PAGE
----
In order to help the actors with the stress of the final scene all were allowed alcohol on set. The kiss Robert Carlyle puts on his son was not scripted resulting in the actors' perplexed reaction. See more »
In the funeral scene, Lomper is playing the hymn "Abide with Me" on cornet, and his fingers are clearly visible playing the notes. He plays every note correctly until the last line, where he swaps the two notes on "[ab]-ide with [me]" - he should be playing straight down the scale Bb,A,G,F and in fact plays Bb,G,A,F. See more »
Anti-wrinkle cream there may be, but anti-fat-bastard cream there is not.
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The film shown behind the opening credits is "Sheffield...City on the move", made in 1971 for the Sheffield Publicity Department. See more »
The Full Monty offers a seductive, playful piece of comic gumption: Six unemployed steel workers become amateur male strippers, baring themselves as an antidote to the dole. The title is British slang for "buck naked," but the film isn't about nudity, or lust, exactly. It takes as its subject the free-falling sense of desperation provoked by unemployment. As these flaccid bodies strive to exude "sexiness," director Peter Cattaneo turns their struggle into a blue-collared survival reflex, which yields a thin yet agreeable amount of emotional weight.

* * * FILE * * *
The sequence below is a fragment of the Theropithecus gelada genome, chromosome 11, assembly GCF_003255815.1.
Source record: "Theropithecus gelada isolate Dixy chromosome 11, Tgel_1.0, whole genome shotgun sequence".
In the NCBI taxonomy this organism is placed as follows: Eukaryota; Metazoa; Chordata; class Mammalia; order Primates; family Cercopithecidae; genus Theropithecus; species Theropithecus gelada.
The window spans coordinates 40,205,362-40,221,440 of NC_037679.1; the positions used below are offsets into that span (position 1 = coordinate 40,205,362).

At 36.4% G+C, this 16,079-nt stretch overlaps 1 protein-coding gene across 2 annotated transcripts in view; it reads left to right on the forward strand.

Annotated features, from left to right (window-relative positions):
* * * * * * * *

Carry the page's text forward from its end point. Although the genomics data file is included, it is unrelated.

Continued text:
Robert Carlyle plays a bitter but devoted divorced father trying to meet his support payments so his son will trust him, and Mark Addy just wants to provide for his nurturing wife, who worries about the secret G-string buried in her flabby husband's underwear drawer.
Suffering ritual-humiliation for the sake of loved ones, these men pawn their dignity for economic survival. Cattaneo allows the script to hint at the social and fiscal conditions endured by the working-class under Thatcher, but mostly he avoids politicizing the material. Instead, he aims for rowdy, laugh-out-loud passages about awkward pseudo-debauchery. Perhaps The Full Monty settles for rather broad, coarse humor, but it has intensely pleasing charms and Cattaneo gives it an unexpected deadpan consistency. He exposes the comedy of shame, and then the comedy of shamelessness.
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